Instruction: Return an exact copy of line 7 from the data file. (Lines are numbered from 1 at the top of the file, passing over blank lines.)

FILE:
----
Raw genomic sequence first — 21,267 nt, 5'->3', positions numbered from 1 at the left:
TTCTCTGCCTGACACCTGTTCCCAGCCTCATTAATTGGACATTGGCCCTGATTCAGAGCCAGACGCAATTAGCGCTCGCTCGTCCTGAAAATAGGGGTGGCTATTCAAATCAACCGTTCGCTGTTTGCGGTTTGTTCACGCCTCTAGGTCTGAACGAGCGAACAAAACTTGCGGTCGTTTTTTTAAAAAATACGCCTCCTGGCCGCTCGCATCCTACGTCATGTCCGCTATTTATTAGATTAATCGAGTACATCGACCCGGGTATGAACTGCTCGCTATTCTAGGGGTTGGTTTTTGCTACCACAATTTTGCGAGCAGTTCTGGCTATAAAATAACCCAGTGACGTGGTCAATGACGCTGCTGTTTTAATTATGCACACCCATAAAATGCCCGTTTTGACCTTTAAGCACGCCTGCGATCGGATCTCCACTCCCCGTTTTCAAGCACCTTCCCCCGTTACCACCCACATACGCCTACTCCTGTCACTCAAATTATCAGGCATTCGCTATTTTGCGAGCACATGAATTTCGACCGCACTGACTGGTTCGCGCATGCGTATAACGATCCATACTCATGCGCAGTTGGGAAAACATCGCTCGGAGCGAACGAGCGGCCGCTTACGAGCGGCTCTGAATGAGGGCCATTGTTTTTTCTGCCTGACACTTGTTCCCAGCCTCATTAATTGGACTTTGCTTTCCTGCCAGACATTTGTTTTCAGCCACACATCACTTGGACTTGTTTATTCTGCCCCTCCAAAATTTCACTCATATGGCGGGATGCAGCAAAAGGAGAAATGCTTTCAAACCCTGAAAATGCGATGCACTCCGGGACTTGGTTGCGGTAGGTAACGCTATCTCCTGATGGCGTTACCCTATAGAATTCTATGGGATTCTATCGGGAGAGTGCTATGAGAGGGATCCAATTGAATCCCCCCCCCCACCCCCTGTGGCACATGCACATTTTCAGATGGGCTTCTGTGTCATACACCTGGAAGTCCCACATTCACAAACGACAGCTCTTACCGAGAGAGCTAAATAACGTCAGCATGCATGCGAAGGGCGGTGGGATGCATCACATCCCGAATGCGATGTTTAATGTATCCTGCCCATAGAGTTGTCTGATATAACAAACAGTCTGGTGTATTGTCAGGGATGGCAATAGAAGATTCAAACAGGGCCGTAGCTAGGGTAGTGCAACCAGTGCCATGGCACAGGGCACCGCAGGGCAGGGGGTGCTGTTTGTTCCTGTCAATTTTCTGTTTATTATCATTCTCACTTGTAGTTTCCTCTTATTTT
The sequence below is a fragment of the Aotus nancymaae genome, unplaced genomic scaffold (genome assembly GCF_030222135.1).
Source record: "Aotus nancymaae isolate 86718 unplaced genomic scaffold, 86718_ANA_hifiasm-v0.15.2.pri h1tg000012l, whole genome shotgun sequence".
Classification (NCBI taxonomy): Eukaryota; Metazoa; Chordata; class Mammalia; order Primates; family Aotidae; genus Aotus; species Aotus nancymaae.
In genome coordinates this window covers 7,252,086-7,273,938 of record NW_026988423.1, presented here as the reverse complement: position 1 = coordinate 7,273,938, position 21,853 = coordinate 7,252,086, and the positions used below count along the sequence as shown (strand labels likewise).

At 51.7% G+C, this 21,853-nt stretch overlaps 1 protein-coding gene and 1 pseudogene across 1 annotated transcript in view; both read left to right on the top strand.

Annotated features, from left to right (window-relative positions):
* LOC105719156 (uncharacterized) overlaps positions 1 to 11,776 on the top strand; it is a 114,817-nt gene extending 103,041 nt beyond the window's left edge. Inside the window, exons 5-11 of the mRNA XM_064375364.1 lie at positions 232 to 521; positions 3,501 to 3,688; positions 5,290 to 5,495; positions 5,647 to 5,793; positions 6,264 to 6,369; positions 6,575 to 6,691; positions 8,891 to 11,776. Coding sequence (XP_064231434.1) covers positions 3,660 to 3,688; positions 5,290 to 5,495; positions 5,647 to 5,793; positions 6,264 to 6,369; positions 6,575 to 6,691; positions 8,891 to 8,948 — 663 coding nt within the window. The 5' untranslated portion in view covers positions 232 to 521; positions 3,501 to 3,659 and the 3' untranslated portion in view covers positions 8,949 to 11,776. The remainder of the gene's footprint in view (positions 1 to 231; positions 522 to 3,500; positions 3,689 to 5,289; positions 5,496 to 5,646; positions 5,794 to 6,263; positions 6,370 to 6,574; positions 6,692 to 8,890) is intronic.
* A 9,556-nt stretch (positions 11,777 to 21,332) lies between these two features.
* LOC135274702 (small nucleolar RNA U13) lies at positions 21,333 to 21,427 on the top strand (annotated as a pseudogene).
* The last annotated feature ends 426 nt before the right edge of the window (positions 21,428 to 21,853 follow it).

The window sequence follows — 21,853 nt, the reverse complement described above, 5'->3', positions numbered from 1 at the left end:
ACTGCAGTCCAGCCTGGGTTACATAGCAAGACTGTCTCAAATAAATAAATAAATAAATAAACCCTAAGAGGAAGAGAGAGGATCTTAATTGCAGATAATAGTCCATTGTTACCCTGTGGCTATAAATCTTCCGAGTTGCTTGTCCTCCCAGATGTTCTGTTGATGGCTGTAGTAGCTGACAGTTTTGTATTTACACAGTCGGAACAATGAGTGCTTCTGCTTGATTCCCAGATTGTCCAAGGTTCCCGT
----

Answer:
At 51.7% G+C, this 21,853-nt stretch overlaps 1 protein-coding gene and 1 pseudogene across 1 annotated transcript in view; both read left to right on the top strand.